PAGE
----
When I became a fashion columnist I sought the advice of experts in the field so I wouldn't humiliate myself, have to leave town or change my name to Tania. From Edna Woolman Chase I learned that "fashion can be bought; style one must possess." Profound, but not as homespun as Tammy Faye Baker, who said, "You don't have to be dowdy to be a Christian." Or as practical as the late Gilda Radner, who confessed, "I base most of my fashion taste on what doesn't itch."
With these words ringing in my ears, I set off to learn about fashion and discovered interesting tidbits along the way. For example, at the Thousand Oaks Center for the Performing Arts, I discovered people dressed up, down and everywhere in between at a recent performance of Mikhail Baryshnikov and his White Oak dance troupe.
Black was the dominant color, but one ingenue had on a denim vest over a pink tutu, and she was just part of the audience. Lots of guys wore tuxedos, some with flashy cummerbunds and those collarless shirts that are killing the tie market. Floor-length gowns competed with micro-mini skirts, and judging by the crackling sound emanating from men's swiveling heads, the minis won the popularity vote. But the major lesson to be learned was that anything goes and style seems to equal attitude. If you think you look great, chances are you do.
The white-shoes-in-winter debate never seems to go away. Miss Manners says, "From Memorial Day to Labor Day, you may wear white shoes. Not before, not after. As a command, the white shoe edict should be clear and simple enough. Do not violate it." She probably made her kids eat lumpy oatmeal every morning, winter and summer, too. Anyway, because I love to look down at my feet and see white, I don't kowtow to Miss Manners and notice other people don't either, unless they grew up east of the Mississippi. But those folks still wear gloves to funerals, so forget them.
What about that unspoken edict that plus-sized women shouldn't wear slacks? Try to get women, any sized women, out of long pants and you're likely to get arrested. Well, at least you'll get a royal tongue-lashing. And with all those wonderful over-blouses that practically reach the knees and cover lots of Big Macs, you can look great even in stirrups--if they're still around.
Blue jeans are another problem about to be solved. Unless you happen to be a perfect size something or other, it's hard to get a good fit. Now, Levis is experimenting with made-to-order jeans. They're test-marketing their product in three Eastern states and plan to expand. But if you can't wait and have an altruistic bent, consider prison-made jeans. A penal institution in Oregon makes blue-jean pants and jackets for sale. The profits for these products, called Prison Blues, go to pay back crime victims and supplement prison expenses.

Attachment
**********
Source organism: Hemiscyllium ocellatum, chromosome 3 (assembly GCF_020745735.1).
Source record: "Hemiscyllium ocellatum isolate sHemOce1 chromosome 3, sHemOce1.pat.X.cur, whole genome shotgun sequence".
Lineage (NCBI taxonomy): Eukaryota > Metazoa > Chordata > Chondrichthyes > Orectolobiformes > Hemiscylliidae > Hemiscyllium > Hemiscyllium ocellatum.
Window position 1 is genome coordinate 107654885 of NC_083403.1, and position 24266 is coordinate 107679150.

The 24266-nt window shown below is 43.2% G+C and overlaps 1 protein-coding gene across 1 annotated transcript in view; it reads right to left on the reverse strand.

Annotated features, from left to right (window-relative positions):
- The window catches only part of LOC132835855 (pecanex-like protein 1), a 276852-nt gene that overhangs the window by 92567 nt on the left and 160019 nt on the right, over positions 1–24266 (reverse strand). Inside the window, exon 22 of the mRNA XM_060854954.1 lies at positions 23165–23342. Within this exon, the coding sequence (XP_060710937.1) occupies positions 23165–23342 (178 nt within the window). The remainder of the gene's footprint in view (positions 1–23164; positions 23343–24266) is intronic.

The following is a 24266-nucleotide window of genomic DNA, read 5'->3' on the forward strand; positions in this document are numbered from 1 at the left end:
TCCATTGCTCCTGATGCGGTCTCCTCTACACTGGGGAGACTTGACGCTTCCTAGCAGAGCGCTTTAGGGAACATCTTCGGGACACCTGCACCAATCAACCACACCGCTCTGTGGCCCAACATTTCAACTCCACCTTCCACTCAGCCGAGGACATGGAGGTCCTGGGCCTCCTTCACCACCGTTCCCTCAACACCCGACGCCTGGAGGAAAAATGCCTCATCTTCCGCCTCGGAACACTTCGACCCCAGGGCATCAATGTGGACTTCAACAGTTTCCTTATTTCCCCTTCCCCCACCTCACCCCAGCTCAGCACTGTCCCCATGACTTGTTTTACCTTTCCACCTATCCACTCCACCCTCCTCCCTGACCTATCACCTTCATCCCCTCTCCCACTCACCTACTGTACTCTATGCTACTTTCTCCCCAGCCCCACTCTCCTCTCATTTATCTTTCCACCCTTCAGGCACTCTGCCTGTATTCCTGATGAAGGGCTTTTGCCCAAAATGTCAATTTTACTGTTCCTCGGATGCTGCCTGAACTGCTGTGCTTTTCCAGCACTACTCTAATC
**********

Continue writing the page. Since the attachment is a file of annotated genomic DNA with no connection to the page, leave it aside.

All of these up-to-the minute observations on fashion, however, pale in comparison to what I've learned about writing a fashion column. The best part is never having to explain why you are hanging out at the malls. It's research. Also, buying new clothes is simply keeping up the image. But there is a down side.
You can't just dash out of the house in any old thing because your worst critics are usually lying in wait. They leap out from behind the banana section at the supermarket with an "aha!" look as you cover your spaghetti-stained blouse with a National Enquirer. Or you bump into them at the local video store, where, wearing your bunny slippers, you're returning something R-rated.
Most painful of all is having to endure incredulous looks when people find out you're a fashion columnist. Like the one I got from my mildly acerbic alteration lady when I brought her some pants to hem. As I recall, she said, "You're a what?" as she held my polyester pants between thumb and forefinger in case they were contagious.
So, as you can see, I've learned a lot. Now nothing I wear itches.